Words and phrases you’ll hear all winter, over and over again. Hear ‘em all and win a prize!*
The weather. As in, “He’s really exploited the conditions” and “His natural game just doesn’t suit these conditions” and other lazy generalisations.
England use the Duke ball. Australia uses the Kookaburra. It’s still round, though, last we looked.
“Some of these Australian players haven’t mastered swing yet.” Is it a dance or a cricket ball deviation?
Something commentators don’t understand, as though Harry Potter is running in from the Pavilion End bowling reverse swing out the end of his wand.
Used to be a rag-tag travelling bunch of happy chanting Poms. Now Flight Centre with printed lyric sheets and a membership waiting list.
That first delivery
Initial delivery of the series, once owned, then thrown away by Steve Harmison, and now assuming gigantic importance.
Someone a commentator saw who looked pretty good on the last tour and now deserves a superhero title. As in “Graham Onions could be a real dangerman here.”
Shorthand for an entire series that happened several years ago with different players. “Can we really expect a repeat of 2005?” Answer: no, it’ll be different.
Attempt to turn a cricket series into global Braveheart. No one is winning their freedom here. Just a small trophy.
A commentator tries to find his notes on Graham Onions and Ravi Bopara. As in, “This is very much a team in transition.”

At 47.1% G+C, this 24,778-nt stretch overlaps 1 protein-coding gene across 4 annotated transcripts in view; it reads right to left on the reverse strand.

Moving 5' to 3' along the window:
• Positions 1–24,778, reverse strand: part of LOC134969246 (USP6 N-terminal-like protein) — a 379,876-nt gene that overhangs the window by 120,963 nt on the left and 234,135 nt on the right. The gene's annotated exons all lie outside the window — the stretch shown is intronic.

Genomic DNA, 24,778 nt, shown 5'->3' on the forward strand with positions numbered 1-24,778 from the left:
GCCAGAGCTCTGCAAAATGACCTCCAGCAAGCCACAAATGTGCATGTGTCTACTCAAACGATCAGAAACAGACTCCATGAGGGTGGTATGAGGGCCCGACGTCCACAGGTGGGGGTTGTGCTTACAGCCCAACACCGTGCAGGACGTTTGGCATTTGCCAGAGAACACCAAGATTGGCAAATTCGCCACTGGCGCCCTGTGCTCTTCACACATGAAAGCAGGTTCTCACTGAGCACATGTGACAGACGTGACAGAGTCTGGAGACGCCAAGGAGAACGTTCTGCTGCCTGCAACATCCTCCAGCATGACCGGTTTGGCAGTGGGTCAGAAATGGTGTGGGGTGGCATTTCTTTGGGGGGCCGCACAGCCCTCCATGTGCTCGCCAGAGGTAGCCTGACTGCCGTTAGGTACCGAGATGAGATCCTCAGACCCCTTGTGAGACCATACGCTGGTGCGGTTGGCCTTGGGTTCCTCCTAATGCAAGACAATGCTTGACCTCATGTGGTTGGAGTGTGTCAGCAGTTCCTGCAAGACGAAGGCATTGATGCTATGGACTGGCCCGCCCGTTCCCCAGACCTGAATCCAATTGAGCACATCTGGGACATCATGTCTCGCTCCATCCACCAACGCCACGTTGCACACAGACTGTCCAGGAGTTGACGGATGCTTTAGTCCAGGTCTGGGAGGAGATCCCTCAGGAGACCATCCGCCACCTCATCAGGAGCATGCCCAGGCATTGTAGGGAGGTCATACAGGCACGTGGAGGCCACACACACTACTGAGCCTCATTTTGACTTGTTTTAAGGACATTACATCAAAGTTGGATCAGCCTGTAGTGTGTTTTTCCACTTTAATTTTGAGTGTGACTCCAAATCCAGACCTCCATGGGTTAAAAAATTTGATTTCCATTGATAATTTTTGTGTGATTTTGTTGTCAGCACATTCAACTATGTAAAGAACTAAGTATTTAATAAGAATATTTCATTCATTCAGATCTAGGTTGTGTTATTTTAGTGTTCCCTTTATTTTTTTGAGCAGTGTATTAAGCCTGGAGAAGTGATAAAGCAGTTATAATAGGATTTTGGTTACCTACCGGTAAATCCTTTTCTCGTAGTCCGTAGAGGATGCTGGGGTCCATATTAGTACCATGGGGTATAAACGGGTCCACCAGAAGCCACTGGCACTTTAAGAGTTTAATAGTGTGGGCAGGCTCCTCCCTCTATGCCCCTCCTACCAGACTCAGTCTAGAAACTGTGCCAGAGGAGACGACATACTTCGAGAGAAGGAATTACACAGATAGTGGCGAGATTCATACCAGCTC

Could mean anyone. Actually refers directly to Glenn McGrath and Shane Warne “A lot of the big names are missing this time around.”
No Shane Warne
Always followed by “of course” when things look a bit shaky for the Aussies.
The play relied on to pull the team out of a deep hole, depite utter lack of recent form. If the team loses, it’s because the key figure failed.
Never mind blaming the players or the conditions, the selectors have either “got it right” or “got it wrong”.
The point of the whole thing. Often dubbed “famous old”, and referred to bitterly as “kept permanently at Lord’s” (subtext: the Poms are cheating bastards).
The tiny yet evil monsters ruining players, Test cricket and sport in general. “Can Test cricket possibly survive the shorter forms of the game?”
An effort to over-dramatise something a player does. No, it’s not a broadsword or a .45 Magnum, it’s Peter Siddle’s slightly fuller-length delivery.
Whether it’s from opening the bowling, the crowd, the situation or history, there’s always pressure.
*You won’t win a prize
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